Thursday, March 9, 2017

Resisting Trump with Revelation (15)


The three judgment series of sevens


Now that we’ve looked at the first series of judgment cycles in Revelation, the seven seals (6:1-8:1), we can step back and look at the three cycles, seals, trumpets, and bowls, as a whole and in their interrelationships. The chart below gives us a bird’s eye view of the cycles.
Seals
Trumpets
Bowls
Military Conquests
Hail & fire, mixed with blood, burn 1/3 of earth
Sores
Slaughtering
Burning mountain, sea turned to blood, 1/3 of creatures & ships destroyed
Sea becomes blood, everything in it dies
Famine
Falling star strikes fresh water and makes it bitter
Rivers & springs turn to blood
Death & Hades: sword, famine, and pestilence and animals kill ¼ of earth’s population
Darkness: all celestial lights are darkened by 1/3
Sun’s intense heat scorches people on earth
Persecution: martyrs cry out for vengeance & told to wait
Locust-Scorpions from bottomless pit torture earth’s people for 5 months
Beast’s kingdom plunged into darkness
Cosmic earthquake
Dragon-Lions with serpent tails invade from across Euphrates
Demonic forces gather the kings of the world for battle of Armageddon
Storm-Earthquake
Storm-Earthquake
Storm-Earthquake

Some observations:
1.       Seas Trumpets Bowls –  Trumpets emerge from Seals and Bowls from Trumpets. They are organically related. Spilsbury says, “. . . the bowls are incorporated within the seventh trumpet and the trumpet within the seventh seal. This means that each of the three sequences ends at the same time: the end of the seventh seal opening happens at the end of the seventh trumpet blast, which in turn happens at the end of the seventh bowl judgment.”[1] Not chronological sequence but overlapping scenes, each one adding to the one before, is the rationale here. We will expect then that the Trumpets cycle will go over the same ground as the Seals from a different perspective.

2.       This period of time covered by the Seals, Trumpets, and Bowls is that between the resurrection and return of Christ with focal attention on the clash with Rome.

3.       Each of the cycles ends similarly with a storm-earthquake which suggests they are dealing with the same subject matter.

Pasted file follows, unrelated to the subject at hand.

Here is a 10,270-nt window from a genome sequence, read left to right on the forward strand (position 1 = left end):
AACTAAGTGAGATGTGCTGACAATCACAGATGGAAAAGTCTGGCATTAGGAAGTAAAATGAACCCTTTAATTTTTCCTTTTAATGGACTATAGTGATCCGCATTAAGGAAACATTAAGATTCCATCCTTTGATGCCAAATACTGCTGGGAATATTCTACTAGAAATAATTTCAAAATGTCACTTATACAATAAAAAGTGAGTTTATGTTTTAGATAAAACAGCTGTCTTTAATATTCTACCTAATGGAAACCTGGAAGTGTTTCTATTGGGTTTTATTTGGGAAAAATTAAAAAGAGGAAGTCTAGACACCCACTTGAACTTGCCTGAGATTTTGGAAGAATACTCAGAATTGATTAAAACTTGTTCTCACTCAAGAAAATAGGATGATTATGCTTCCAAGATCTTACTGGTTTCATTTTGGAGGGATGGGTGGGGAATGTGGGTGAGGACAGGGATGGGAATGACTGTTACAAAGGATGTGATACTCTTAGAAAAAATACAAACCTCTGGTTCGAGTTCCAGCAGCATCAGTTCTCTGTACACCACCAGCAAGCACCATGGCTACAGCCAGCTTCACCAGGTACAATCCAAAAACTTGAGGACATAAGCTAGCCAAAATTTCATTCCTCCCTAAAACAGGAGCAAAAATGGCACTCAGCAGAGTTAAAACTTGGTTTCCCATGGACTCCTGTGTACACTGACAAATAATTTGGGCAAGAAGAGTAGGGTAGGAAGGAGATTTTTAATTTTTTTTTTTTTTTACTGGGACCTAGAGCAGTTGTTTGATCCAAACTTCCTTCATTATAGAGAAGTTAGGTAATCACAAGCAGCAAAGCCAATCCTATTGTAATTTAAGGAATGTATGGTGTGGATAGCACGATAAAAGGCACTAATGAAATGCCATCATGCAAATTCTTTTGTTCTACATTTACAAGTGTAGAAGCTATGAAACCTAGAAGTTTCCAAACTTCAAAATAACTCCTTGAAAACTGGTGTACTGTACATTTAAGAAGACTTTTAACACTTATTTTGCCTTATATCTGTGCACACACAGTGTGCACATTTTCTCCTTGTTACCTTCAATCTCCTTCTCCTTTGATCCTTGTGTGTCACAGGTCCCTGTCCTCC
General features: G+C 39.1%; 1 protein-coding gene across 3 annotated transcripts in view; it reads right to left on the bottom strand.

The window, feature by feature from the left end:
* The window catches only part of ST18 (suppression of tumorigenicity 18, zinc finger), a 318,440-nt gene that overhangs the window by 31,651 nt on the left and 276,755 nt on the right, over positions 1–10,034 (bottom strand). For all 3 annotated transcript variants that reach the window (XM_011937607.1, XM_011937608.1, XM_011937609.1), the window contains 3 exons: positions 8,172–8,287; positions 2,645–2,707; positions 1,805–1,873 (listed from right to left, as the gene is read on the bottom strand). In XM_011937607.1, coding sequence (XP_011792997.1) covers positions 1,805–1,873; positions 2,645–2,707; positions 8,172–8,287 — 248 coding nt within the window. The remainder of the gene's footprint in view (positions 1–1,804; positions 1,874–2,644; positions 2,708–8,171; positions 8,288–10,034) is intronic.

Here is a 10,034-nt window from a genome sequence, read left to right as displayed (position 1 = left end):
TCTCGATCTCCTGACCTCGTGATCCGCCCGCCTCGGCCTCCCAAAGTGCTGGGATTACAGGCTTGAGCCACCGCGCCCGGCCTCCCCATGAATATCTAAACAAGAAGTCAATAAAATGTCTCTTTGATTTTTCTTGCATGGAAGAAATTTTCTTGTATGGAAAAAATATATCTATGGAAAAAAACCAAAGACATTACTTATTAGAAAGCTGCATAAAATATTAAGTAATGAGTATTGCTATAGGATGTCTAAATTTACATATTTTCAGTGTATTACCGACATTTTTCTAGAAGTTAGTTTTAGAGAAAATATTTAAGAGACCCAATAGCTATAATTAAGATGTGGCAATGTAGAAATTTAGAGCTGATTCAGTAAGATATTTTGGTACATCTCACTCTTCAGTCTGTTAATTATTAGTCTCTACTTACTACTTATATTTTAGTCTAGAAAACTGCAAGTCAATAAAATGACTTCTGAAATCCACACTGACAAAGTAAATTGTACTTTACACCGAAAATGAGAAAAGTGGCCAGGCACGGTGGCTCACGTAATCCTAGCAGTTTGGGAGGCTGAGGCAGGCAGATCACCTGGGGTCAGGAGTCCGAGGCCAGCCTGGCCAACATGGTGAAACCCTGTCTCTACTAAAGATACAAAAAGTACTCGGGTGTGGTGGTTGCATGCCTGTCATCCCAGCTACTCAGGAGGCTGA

4.       Each also reflects an intensification: Seals have the judgment covering ¼ of areas affected; Trumpets have effect over 1/3 of areas affected; Bowls affect everything. What does this mean? It’s not completely clear. Perhaps it reflects the inescapabilty and ubiquity of judgment. Grimsrud suggests this intensification of judgment is rhetorical not chronological.[2] 

5.       Each cycle also reflects God’s involvement with the judgment but also his distance from it. We do know from the decisive vision of ch.5 where the slaughtered Lamb is the one who unseals the scroll of God’s continuing fulfillment of his good purposes for creation that God’s way is the way of suffering love. Whatever else is going on here (and there is more to learn as Jesus’ sermon unfolds) we must assume that God’s activity is oriented toward his love reaching and healing his creatures.

6.      These cycles are symbolic and do not reflect historical events. God is not literally ravaging his creation in judgment, burning it up, bashing it to pieces. He is judging the people on earth during this whole period. Judgment cannot be relegated to some few years before the end. I think a familiar passage from the Gospel of John (to which Revelation is likely related even if not written by the same people). John’s symbolic language is a dramatic and rhetorically powerful way of energizing “normal” language for a particular purpose. This passage from John 3:16-21 may well be the “normal” way of saying what John symbolizes in these three judgment cycles: